Movies: "The Muppets" (PG)
December 9th 2011 · 0 Comments
BY DEMIAN MORRISROE
There are a half-dozen children’s movies cluttering theaters at the moment, with another bunch on the way in the coming weeks. As is always true of the holiday season, viewers are presented with an array of entertainment to choose from.While kids’ movies are as consistently well-crafted these days, there are some lemons worth avoiding. Enter the blandly-titled “The Muppets,” the latest vehicle for the venerable Jim Henson’s celebrated creations. While the premise initially shows promise and many of the classic characters have retained their charm, an accumulation of missteps makes this film tough to recommend to all but the most ardent Muppet fans.
The film opens with brothers Walter and Gary. Like most siblings, they don’t always see eye-to-eye–but in this case, that’s because Walter is a Muppet. Gary, played by Jason Segel (who also co-wrote the film with Nicolas Stoller) is human. Those who are hoping for some revelation about the nature of Muppet ancestry (or perhaps a hint as to why the Swedish Chef has human hands) will be disappointed; no explanation is offered.
Fans of “The Muppet Show” growing up, the brothers plan a trip to Hollywood to see the Muppet’s’ theater. Gary’s girlfriend of 10 years, Mary (Amy Adams) accompanies them, though she begrudges having to share Gary with Walter.
Segel and Adams look puffy, bloated, and decidedly Muppet-like themselves, breaking into song as they move about their home, Smalltown. The opening scenes have an odd tone, somewhat reminiscent of “Pleasantville” (1998), as if there was some strain of satire on 1950s Americana that was almost written out of the script. Their acting, and that of many of the other human characters in the film, is curiously unnatural. It’s a dubious achievement that the Muppets themselves offer greater human pathos and verisimilitude than the non-puppet actors.
Upon arriving in Hollywood, they discover that the Muppets’ theater is condemned and the property about to be torn down by evil oil magnate, Tex Richman (Chris Cooper). The Muppets have just a few days to make ten million dollars to preserve their legacy, so Walter and the others track down Kermit the Frog to warn him. Kermit hasn’t seen the other Muppets in years, and doubts that he can get them back together in time to produce a fundraising telethon, but Walter’s convinces him to try.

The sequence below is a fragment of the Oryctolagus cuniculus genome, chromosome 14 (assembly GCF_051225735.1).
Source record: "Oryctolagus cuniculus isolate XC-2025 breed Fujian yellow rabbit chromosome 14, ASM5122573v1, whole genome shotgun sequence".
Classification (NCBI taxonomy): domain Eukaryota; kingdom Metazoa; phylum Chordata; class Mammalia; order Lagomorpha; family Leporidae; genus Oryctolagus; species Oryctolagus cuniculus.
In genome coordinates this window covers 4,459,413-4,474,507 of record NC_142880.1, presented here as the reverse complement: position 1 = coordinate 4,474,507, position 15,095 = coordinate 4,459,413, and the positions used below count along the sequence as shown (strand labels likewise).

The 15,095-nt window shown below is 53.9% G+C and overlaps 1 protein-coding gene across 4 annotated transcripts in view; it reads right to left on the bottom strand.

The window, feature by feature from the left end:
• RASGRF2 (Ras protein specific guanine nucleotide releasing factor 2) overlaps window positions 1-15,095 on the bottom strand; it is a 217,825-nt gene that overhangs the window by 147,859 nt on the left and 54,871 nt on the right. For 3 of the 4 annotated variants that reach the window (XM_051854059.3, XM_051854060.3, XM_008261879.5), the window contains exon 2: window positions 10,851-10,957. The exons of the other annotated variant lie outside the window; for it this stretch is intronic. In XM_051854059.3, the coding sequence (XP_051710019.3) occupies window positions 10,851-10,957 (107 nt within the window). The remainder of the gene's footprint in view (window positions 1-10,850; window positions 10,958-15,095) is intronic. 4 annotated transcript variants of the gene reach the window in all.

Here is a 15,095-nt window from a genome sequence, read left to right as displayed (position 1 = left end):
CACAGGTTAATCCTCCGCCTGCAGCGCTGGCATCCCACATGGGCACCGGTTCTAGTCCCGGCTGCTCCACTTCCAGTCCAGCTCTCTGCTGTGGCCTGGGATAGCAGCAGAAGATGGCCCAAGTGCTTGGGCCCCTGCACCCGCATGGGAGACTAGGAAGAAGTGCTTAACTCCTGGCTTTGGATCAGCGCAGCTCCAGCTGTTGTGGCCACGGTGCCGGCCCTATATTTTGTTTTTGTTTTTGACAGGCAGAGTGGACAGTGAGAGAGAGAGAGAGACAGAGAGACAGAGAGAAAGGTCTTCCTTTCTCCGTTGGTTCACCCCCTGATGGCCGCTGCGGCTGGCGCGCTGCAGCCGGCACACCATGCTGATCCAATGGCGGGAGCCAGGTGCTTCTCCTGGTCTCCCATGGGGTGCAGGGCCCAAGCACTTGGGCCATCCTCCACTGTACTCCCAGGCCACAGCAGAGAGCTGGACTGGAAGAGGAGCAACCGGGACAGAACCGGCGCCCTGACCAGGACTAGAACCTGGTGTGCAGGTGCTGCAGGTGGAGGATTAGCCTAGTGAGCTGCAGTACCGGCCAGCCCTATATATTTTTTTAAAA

Here is where the film hits its stride. Kermit and his new friends track down Fozzie Bear. They find other recognizable characters, updating viewers on what they’ve been up to since the end of “The Muppet Show.” Gonzo has become a rich plumbing magnate (the reason that he can’t supply the $10 million isn’t worth spoiling), and Miss Piggy is now a plus-size editor for Vogue.
The segments are entertaining and well thought-out, but are over far too quickly, as the rest of the gang are recovered in a musical montage.
The finale of the film is predictable. The Muppets face obstacles while renovating their theater and reviving their act, and overcome them with perfunctory ease. A few of the bits will be a welcome sight to those who are nostalgic for early incarnations of the Muppets, but many fall flat. Walter becomes one of the gang, and is finally out of Mary’s way in keeping Gary all to herself. Roll Credits.
“The Muppets” boasts an impressive array of small celebrity roles and cameos, but these range from the pointless (Sarah Silverman, Whoopi Goldberg), to the dull (Rashida Jones, Emily Blunt), to the outright unpleasant (Jack Black, as the telethon’s kidnapped celebrity host). They add no texture or interest to the proceedings whatsoever. The songs, too, feel uninspired. It’s obvious that the cast earnestly loves these characters, and their hearts are in the right place, but there just doesn’t seem to be much point to this revival.
“The Muppets” is inoffensive–if unimpressive–entertainment. It’s suitable for kids, but has very few jokes that only grown-ups will get, let alone find funny. Only those who grew up loving the Muppets, and just have to see them on the big screen one more time, will find “The Muppets” to be a worthwhile venture.
By Mark Ziobro